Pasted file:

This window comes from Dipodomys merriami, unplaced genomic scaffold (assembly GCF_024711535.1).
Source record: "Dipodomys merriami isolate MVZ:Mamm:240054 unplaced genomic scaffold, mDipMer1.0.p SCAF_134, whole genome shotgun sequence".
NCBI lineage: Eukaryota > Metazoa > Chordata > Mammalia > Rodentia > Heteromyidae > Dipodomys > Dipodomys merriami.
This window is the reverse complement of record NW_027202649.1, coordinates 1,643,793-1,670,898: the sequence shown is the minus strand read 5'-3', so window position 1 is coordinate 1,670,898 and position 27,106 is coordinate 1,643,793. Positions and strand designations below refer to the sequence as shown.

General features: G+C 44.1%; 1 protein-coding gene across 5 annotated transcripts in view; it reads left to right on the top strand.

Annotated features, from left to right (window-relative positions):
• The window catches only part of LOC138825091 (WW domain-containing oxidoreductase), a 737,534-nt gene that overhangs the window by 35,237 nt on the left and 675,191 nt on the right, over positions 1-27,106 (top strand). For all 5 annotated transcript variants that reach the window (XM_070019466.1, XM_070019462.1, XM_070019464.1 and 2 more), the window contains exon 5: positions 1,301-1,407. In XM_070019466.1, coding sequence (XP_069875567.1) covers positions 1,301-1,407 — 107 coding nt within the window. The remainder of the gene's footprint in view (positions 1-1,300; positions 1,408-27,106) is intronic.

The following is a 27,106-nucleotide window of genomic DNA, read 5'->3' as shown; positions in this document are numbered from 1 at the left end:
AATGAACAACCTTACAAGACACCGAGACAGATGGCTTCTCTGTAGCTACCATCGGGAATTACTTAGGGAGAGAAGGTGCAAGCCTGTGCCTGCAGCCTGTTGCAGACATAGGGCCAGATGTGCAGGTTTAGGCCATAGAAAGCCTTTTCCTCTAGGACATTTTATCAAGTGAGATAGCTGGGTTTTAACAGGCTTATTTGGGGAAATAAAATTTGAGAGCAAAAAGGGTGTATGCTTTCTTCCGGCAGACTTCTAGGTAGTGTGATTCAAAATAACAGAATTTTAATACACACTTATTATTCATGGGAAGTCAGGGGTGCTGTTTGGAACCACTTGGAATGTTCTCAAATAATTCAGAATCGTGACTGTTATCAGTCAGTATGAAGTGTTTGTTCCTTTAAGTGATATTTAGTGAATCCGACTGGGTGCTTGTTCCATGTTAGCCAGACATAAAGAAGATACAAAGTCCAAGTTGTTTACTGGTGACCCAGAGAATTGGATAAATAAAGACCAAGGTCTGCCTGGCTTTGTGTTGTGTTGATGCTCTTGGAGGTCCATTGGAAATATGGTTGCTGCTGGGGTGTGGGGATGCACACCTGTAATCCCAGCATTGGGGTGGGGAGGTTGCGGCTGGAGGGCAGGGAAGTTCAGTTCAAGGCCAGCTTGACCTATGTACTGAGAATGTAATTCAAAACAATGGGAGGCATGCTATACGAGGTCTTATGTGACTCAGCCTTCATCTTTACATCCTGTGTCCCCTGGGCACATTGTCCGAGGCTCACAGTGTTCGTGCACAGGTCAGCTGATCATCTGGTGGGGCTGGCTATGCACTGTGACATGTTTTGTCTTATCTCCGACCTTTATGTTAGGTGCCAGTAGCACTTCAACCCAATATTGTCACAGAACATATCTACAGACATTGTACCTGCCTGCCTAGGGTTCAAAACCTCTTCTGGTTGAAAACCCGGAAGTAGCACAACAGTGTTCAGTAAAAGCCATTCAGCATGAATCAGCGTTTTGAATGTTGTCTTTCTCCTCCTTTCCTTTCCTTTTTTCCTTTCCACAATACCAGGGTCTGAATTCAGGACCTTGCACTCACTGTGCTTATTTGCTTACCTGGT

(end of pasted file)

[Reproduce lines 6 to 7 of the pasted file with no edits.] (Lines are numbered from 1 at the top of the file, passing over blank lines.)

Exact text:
Annotated features, from left to right (window-relative positions):
• The window catches only part of LOC138825091 (WW domain-containing oxidoreductase), a 737,534-nt gene that overhangs the window by 35,237 nt on the left and 675,191 nt on the right, over positions 1-27,106 (top strand). For all 5 annotated transcript variants that reach the window (XM_070019466.1, XM_070019462.1, XM_070019464.1 and 2 more), the window contains exon 5: positions 1,301-1,407. In XM_070019466.1, coding sequence (XP_069875567.1) covers positions 1,301-1,407 — 107 coding nt within the window. The remainder of the gene's footprint in view (positions 1-1,300; positions 1,408-27,106) is intronic.